Strict approach adopted by Employment Tribunal to a claim brought 21 weeks late
The Claimant, Ms S O’Brien, argued that the reason for her dismissal, from Holmes & Hills Solicitors, was due to informing them that she was required to stay away from the workplace as she was advised to self-isolate.
To bring a claim for unfair dismissal, an employee is required to have at least two years’ service. However, as Ms O’Brien was bringing a claim under sections 44 and 100 of Employment Rights Act 1996, on the basis that she was unfairly dismissed on health and safety grounds, there is no qualifying period of service.
Ms O’Brien’s effective date of termination was 17 March 2020 and she had obtained an early conciliation certification certificate from ACAS on 14 April 2020.
The Importance of Time Limitations
Under S111 of the Employment Rights Act 1996, a complaint must be filed within three months of dismissal. However as Ms O’Brien had used the ACAS conciliation service, the time limit for bringing a claim was extended to 30 June 2020. Despite the extended deadline, Ms O’Brien did not present her claim to the employment tribunal until 24 November 2020. She was therefore 21 weeks late in bringing her claim.
The Employment Tribunal considered if it was reasonably practicable for Ms O’Brien to bring her claim on time and if so, if her claim was presented within a reasonable time after the time limit had expired.
The Defence Argument
Ms O’Brien informed the Employment Tribunal of her difficult personal circumstances including her father-in-law sadly passing away in March 2020, caring for her daughter with autism and caring for her granddaughter. She explained to the Tribunal that the COVID-19 lockdown had left her exhausted and distracted that was exacerbated by the problems she was experiencing in her personal life. She explained she had hoped her former employer would re-consider her dismissal and she had attempted to contact several Solicitors who simply stated as she had not been employed for two years, she did not have a claim. Ms O’Brien spoke to one Solicitor who explained she may have a claim for unfair dismissal on health and safety grounds, but Ms O’Brien was unable to afford the fees on account.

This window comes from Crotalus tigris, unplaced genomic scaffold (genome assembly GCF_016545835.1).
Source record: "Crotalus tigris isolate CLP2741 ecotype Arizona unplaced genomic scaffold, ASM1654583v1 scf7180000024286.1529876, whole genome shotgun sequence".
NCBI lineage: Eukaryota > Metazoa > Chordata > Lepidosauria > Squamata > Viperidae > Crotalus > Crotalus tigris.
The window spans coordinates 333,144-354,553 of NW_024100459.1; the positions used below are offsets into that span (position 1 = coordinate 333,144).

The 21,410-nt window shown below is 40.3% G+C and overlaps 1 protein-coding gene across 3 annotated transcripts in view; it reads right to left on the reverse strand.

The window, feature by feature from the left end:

The Employment Tribunal Decision
The Employment Tribunal concluded that this was not a case where Ms O’Brien was incapable of bringing a claim due to ill health and despite having a number of pressing personal issues, they concluded she was reasonably capable of bringing the claim within the time limit.
The Employment Tribunal also found that she was not ignorant of the time limits for bringing a claim to the Employment Tribunal and it was not a reasonable ignorance for Ms O’Brien to have that she was not aware that she could bring a claim before the Employment Tribunal herself without the assistance of a Solicitor.
This recent decision highlights the strict approach the Employment Tribunal will take when considering if an individual should be entitled to bring an Employment Tribunal claim out of time. Care should be taken to ensure that a claim is issued within the time limit and this case reinforces the approach taken by the Employment Tribunal, that it will usually only consider ill-health as being a factor that would prevent an employee from bringing a claim on time, even where there is extenuating personal circumstances.
If ill-health reasons are to be advanced, the Tribunal will scrutinise matters such as the severity of the illness and whether its effect would have prevented the Claimant from lodging the claim. It is also likely to require medical evidence in support of that reason.
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